Corwin, a state lawmaker, said she regretted not responding more forcefully to the charges.
“I probably would have addressed the Medicare message coming out of my opponent quicker,” she told reporters in Amherst on Tuesday. “I have to admit, when she started making these comments, I thought, ‘This is so outrageous, no one would ever believe it.’ Apparently some people did.”

The emergence of Medicare reform as an issue in the special election "changed the climate," presenting Democrats with an opportunity to capture the heavily Republican district, Israel said earlier Tuesday.

He also brushed off the suggestion that Davis played a spoiler role.

"This isn't about a three-way race," said Israel. "This is about three issues: Medicare, Medicare and Medicare. Independents and seniors, if you look at the polling, are voting for the Democrat and when you ask them why, they say Medicare."

Conservative groups invested about $1.36 million in the race, while Corwin raised and spent more than $3.2 million, with 84 percent of that sum being her own personal funds, according to the Center for Responsive Politics. Some $10 million was spent on the special election in total.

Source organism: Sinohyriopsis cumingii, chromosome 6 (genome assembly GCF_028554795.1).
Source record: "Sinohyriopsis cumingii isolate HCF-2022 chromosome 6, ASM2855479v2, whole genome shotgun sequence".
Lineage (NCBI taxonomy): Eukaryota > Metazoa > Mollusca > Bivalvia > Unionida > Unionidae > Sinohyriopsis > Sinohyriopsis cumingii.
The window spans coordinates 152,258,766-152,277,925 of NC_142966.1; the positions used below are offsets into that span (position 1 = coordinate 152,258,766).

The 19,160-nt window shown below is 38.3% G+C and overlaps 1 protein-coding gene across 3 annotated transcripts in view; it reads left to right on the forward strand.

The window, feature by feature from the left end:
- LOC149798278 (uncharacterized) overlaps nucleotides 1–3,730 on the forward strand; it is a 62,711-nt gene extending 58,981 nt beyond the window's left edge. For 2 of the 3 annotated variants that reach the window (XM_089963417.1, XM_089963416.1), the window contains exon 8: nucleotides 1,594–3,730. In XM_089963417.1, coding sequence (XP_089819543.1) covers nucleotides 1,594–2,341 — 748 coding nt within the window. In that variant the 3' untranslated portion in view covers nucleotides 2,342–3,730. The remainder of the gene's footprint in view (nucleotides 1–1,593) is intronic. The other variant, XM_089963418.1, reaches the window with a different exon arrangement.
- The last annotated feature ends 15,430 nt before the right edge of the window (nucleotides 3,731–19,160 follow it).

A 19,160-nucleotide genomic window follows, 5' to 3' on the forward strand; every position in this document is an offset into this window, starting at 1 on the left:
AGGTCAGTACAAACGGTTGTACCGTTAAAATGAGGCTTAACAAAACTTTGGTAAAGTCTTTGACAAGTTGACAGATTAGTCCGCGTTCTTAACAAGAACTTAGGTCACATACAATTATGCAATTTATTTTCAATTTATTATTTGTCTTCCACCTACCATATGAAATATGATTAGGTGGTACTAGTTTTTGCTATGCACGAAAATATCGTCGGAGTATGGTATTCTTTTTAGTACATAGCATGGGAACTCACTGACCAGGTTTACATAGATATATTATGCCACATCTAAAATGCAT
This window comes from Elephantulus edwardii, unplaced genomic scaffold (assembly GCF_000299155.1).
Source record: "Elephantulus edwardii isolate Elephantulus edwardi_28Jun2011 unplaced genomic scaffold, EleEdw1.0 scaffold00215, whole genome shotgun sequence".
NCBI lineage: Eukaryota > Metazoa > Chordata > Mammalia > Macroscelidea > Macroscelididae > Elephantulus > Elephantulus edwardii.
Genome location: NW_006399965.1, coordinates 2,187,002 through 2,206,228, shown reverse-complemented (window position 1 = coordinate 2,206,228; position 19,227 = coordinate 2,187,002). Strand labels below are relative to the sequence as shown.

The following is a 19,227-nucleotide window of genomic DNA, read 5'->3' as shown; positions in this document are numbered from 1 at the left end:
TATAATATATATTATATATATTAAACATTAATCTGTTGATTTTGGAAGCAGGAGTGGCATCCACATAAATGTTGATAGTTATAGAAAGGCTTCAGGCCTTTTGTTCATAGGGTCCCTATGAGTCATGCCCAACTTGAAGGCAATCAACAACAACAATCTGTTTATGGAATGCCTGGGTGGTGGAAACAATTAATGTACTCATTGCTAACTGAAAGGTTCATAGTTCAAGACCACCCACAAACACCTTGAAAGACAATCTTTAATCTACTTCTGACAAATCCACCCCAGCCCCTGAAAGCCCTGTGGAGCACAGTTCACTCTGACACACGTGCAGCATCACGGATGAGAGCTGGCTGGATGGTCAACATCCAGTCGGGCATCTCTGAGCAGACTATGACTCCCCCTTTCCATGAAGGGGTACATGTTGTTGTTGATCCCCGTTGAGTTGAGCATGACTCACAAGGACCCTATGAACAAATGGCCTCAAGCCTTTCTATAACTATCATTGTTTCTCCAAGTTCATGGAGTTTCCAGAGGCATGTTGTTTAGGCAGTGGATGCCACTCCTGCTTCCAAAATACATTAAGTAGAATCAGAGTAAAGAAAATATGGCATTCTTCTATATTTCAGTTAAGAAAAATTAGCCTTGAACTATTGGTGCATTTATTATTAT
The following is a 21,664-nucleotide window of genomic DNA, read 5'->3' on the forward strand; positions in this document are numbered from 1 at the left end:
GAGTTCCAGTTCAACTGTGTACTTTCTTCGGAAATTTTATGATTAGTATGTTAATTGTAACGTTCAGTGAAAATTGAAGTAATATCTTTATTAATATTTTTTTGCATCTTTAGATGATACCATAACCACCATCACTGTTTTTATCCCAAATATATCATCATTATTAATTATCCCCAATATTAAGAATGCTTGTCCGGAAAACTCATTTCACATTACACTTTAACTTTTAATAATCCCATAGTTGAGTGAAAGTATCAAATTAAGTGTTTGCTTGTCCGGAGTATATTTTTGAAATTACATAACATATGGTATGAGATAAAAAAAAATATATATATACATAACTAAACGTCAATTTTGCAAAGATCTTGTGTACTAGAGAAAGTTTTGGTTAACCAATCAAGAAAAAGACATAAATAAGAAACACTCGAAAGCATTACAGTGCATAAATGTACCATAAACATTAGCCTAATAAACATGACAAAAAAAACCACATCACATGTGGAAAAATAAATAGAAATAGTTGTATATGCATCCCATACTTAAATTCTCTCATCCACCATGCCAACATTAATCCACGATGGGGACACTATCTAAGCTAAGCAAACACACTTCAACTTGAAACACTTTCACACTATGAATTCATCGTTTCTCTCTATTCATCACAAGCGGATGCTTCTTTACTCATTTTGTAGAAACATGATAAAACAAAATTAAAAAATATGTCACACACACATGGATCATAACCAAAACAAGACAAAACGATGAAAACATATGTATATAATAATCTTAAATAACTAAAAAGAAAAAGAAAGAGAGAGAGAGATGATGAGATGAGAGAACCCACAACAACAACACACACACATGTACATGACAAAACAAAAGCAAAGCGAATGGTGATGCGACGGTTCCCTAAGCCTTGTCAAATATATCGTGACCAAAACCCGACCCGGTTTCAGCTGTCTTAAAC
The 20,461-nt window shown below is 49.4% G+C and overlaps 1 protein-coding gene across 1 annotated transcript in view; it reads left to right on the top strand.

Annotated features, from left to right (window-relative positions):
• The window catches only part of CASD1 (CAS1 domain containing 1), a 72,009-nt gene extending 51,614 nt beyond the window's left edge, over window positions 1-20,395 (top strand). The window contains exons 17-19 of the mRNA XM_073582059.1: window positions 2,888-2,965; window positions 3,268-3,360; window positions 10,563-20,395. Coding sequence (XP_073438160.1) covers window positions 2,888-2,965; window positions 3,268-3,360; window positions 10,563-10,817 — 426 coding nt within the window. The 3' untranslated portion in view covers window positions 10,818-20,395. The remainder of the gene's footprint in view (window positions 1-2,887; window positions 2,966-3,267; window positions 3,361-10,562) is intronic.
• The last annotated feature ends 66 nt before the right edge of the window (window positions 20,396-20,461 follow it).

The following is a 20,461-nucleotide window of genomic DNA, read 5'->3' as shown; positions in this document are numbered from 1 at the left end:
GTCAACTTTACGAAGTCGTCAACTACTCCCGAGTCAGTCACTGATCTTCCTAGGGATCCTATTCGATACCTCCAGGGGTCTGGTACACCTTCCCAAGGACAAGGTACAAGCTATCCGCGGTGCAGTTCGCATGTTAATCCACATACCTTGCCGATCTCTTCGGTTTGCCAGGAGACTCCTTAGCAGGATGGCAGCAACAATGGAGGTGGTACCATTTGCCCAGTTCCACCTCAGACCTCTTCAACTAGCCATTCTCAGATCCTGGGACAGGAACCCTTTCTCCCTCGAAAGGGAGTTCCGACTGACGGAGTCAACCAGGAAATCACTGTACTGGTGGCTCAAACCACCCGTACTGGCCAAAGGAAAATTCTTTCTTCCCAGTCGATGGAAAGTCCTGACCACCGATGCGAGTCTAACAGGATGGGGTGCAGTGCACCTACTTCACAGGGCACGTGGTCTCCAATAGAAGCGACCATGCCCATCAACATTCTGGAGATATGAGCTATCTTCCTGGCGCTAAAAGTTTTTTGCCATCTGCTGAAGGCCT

The conservative group American Crossroads, which spent heavily on the race, said the special election was a "wake-up call."

"The debate over whether Medicare mattered more than a third-party candidate who split the Republican vote is mostly a partisan Rorschach Test. What is clear is that this election is a wake-up call for anyone who thinks that 2012 will be just like 2010. It’s going to be a tougher environment, Democrats will be more competitive, and we need to play at the top of our game to win big next year," CEO Steven Law said in a statement.

Before the results came in, Ryan said a victory for Hochul in Tuesday's race wouldn't dampen enthusiasm in the GOP House conference for his budget proposal.

"No, I don't think so," Ryan said. "It just shows that they want to scare seniors, and I don't think it's going to last. I think seniors are going to see through this; I think people are going to see through it."

— This story was originally posted at 10:03 p.m. and updated at 11:13 p.m.

— Photos courtesy of The Batavian.